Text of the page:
Back in 2008— master distiller Desmond Payne would craft a gin that would be among the most inventive of its days. There are twelve botanicals. They are macerated together for twenty four hours (as are the botanicals in many other Beefeater Gins; however, in this case Beefeater 24 gets its name from this maceration time). But what really was unusual about Beefeater 24 was Payne’s selection of teas as its signature botanical.
Yes— teas. Plural.
Sencha is a Japanese green tea renowned for its vegetal and grassy flavor. It’s by far the most popular tea in Japan. With some studies saying nearly ¾of all tea drank in Japan is of this type.
Although similar in that its also a green tea, Chinese green tea is sweeter and a bit brighter.
Desmond Payne has been quoted on the record as saying that the choice of Green Tea leaves was intentional— because they are steamed right after harvesting, they don’t have any of the oxidized notes that other types of tea may have.
The nose of Beefeater 24 will call to mind the nose of— Beefeater Gin. Citrus, juniper and the slightest hint of licorice root beneath it.
The citrus is a bit more bright and at the fore. Seville Orange zest lends Beefeater 24 a note that reminds me of Chase’s Seville Orange Gin.
To the palate, you’re going to early get a gin that is reminiscent of other gins in the Beefeater line. Beefeater 24 is quite pleasant with sweet citrus, including notes of lemon rind and sweet lime— that moves into a mid-palate with juniper. Though less juniper-forward, the juniper is still here and remains the gin’s centerpiece.
The finish is where Beefeater 24 is quite different. Long and dry, there’s a grassy, vegetal note of warm green tea. It’s a bit more astringent and tannic than your standard Beefeater.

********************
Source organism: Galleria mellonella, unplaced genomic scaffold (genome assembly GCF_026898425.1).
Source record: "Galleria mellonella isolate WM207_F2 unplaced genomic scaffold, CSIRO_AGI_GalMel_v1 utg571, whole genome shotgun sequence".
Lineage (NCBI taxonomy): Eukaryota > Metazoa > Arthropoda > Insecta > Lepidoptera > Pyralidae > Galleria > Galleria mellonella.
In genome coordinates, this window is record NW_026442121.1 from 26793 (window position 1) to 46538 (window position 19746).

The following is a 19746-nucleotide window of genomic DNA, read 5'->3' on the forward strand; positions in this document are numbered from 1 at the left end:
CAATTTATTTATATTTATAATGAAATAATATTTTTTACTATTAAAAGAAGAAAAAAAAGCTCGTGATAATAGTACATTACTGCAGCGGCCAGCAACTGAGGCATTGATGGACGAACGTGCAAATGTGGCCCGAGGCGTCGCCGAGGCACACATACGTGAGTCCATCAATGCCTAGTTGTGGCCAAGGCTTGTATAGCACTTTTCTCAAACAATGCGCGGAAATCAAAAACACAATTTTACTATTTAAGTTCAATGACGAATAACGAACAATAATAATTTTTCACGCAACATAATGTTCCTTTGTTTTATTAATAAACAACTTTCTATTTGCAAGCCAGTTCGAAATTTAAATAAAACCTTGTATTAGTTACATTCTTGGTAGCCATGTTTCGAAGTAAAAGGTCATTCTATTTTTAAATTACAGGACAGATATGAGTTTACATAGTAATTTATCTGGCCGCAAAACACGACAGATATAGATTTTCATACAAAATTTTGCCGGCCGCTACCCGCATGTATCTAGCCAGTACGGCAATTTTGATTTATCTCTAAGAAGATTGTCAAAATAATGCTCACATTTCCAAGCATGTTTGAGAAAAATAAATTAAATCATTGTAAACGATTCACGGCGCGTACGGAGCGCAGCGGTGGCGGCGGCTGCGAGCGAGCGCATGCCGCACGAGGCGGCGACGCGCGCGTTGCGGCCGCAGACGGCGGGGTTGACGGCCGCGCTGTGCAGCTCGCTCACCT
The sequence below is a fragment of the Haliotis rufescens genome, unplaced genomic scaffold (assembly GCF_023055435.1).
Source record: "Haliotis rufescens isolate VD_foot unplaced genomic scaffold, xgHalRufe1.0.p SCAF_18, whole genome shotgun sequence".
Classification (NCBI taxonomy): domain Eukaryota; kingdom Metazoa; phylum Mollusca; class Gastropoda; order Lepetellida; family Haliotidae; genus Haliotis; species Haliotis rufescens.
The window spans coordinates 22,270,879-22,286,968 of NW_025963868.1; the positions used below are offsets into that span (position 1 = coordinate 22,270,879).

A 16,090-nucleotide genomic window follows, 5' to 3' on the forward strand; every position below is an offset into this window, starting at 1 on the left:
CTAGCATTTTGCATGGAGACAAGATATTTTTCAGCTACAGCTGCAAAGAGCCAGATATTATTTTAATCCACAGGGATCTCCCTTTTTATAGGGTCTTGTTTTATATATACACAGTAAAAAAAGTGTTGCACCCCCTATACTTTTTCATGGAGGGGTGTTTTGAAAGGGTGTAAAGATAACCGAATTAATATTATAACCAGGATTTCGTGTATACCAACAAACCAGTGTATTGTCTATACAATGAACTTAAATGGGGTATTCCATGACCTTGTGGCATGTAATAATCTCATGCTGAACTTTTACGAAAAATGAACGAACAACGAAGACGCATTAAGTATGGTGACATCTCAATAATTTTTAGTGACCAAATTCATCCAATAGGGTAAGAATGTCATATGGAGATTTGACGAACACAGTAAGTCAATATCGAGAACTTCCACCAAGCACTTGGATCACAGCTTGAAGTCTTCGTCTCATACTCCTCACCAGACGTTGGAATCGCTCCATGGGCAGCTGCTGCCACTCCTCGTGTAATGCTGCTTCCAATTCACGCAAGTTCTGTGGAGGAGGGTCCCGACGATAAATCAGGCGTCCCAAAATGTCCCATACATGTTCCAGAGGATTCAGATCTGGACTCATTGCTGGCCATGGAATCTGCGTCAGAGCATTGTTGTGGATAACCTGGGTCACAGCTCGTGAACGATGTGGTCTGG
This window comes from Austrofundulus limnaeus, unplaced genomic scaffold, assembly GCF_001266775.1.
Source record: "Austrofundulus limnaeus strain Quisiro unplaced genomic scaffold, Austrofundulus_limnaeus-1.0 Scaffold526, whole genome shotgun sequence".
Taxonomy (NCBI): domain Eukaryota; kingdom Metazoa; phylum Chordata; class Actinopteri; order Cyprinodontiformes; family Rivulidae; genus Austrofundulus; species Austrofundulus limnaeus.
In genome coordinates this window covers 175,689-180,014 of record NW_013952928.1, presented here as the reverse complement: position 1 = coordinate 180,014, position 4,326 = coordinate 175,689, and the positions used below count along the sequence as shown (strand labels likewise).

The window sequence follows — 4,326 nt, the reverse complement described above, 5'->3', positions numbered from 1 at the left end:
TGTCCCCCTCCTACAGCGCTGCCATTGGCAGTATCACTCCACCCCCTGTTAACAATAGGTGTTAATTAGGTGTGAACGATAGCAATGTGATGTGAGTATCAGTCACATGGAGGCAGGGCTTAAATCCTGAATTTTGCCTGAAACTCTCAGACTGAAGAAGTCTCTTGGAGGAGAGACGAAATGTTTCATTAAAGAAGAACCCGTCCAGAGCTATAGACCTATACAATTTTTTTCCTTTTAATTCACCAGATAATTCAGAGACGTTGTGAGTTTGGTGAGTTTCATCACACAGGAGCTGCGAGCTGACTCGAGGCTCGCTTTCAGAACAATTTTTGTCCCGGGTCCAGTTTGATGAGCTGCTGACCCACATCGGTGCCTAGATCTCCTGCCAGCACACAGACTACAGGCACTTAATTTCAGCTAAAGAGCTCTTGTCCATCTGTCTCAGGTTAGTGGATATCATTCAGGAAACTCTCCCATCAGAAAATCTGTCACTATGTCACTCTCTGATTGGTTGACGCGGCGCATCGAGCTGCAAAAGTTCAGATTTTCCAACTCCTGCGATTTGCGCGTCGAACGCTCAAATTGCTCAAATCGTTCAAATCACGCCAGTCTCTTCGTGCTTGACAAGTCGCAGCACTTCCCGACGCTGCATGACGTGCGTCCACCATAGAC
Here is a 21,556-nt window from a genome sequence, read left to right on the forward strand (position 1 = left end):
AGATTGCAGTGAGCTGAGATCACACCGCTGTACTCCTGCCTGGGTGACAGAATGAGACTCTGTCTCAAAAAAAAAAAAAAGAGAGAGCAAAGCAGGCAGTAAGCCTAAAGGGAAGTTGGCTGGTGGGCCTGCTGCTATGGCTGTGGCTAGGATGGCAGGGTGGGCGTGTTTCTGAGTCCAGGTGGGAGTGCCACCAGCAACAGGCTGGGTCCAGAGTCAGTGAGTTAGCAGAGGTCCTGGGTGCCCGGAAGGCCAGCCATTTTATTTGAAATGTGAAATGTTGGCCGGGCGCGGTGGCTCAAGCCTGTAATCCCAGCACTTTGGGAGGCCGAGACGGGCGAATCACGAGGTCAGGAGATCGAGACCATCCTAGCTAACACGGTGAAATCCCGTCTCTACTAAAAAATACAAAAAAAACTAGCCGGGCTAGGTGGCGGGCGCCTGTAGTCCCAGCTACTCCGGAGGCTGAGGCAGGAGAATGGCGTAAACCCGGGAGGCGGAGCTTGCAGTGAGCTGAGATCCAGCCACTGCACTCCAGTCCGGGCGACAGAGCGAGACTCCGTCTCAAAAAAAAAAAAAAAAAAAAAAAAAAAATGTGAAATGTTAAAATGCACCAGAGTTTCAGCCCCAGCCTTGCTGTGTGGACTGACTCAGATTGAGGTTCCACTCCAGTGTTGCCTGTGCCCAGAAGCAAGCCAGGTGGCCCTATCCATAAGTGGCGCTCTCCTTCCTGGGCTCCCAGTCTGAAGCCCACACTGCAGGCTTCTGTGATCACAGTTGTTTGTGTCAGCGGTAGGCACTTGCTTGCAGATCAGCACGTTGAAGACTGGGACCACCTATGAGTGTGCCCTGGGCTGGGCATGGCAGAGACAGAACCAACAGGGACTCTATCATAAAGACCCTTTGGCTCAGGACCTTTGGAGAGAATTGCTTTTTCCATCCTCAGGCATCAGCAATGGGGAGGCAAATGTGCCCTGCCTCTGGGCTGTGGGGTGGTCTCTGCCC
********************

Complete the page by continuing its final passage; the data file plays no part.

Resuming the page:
Taste-wise, if you’re following gin trends in the late 2010’s, you’ll notice a lot of taste similarities between some of the new gin releases out of Japan.
Beefeater 24 works quite well as a classic style gin in mixing. I think the green tea notes are less successful in drinks like the Ramos Gin Fizz or other creamy fizzes. I find that the longer, more astringent finish adds complexity in cocktails with bitter and herbal counterpoints. Try it in a Dry Martini with an Olive. The Seville Orange nose is a nice counter point to the vegetal brine notes of a pickled Onion in the Gibson.
Overall, bartenders and home mixologists will find Beefeater 24 a versatile mixer with a point of difference on the finish.
Overall, Beefeater 24
What was a startling contemporary style gin upon its launch now comes across as rather traditional. But that’s no criticism of Beefeater 24.
Beefeater’s premium offering is still an exceptionally well-made gin with wide appeal. Fans of Japanese gins looking for something a bit more widely available will find Beefeater 24 a prescient substitute.
Overall, it’s as worth checking out today as it was upon it’s launch over ten years ago.
Recommended in its category.
Thanks for submitting! Your review will be posted shortly.